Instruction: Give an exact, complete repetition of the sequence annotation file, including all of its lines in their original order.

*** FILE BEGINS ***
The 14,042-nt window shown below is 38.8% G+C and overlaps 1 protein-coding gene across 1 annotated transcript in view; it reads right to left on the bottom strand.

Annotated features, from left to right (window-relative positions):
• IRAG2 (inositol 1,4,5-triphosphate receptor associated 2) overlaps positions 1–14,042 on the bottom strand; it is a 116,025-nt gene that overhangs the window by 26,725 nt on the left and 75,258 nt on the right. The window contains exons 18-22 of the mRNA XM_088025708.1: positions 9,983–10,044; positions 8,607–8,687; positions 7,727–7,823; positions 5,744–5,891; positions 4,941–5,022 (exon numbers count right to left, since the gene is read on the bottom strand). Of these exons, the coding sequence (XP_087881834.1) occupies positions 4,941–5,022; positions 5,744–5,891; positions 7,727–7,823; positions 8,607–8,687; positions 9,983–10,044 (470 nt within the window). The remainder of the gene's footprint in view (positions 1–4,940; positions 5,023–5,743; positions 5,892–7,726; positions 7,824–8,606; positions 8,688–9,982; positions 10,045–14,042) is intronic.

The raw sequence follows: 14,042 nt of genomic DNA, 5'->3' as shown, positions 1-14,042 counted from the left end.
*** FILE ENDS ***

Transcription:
The 14,042-nt window shown below is 38.8% G+C and overlaps 1 protein-coding gene across 1 annotated transcript in view; it reads right to left on the bottom strand.

Annotated features, from left to right (window-relative positions):
• IRAG2 (inositol 1,4,5-triphosphate receptor associated 2) overlaps positions 1–14,042 on the bottom strand; it is a 116,025-nt gene that overhangs the window by 26,725 nt on the left and 75,258 nt on the right. The window contains exons 18-22 of the mRNA XM_088025708.1: positions 9,983–10,044; positions 8,607–8,687; positions 7,727–7,823; positions 5,744–5,891; positions 4,941–5,022 (exon numbers count right to left, since the gene is read on the bottom strand). Of these exons, the coding sequence (XP_087881834.1) occupies positions 4,941–5,022; positions 5,744–5,891; positions 7,727–7,823; positions 8,607–8,687; positions 9,983–10,044 (470 nt within the window). The remainder of the gene's footprint in view (positions 1–4,940; positions 5,023–5,743; positions 5,892–7,726; positions 7,824–8,606; positions 8,688–9,982; positions 10,045–14,042) is intronic.

The raw sequence follows: 14,042 nt of genomic DNA, 5'->3' as shown, positions 1-14,042 counted from the left end.